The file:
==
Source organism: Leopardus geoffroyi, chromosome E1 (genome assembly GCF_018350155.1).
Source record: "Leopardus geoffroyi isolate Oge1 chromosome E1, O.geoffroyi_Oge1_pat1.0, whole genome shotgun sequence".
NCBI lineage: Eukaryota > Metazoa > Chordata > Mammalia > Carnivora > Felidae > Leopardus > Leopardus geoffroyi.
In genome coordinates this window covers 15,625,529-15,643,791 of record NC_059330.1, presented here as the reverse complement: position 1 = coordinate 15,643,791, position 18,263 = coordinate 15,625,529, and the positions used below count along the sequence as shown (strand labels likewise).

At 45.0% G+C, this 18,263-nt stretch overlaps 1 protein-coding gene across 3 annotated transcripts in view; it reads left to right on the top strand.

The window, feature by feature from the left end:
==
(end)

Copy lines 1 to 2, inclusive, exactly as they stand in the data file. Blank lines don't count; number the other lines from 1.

Source organism: Leopardus geoffroyi, chromosome E1 (genome assembly GCF_018350155.1).
Source record: "Leopardus geoffroyi isolate Oge1 chromosome E1, O.geoffroyi_Oge1_pat1.0, whole genome shotgun sequence".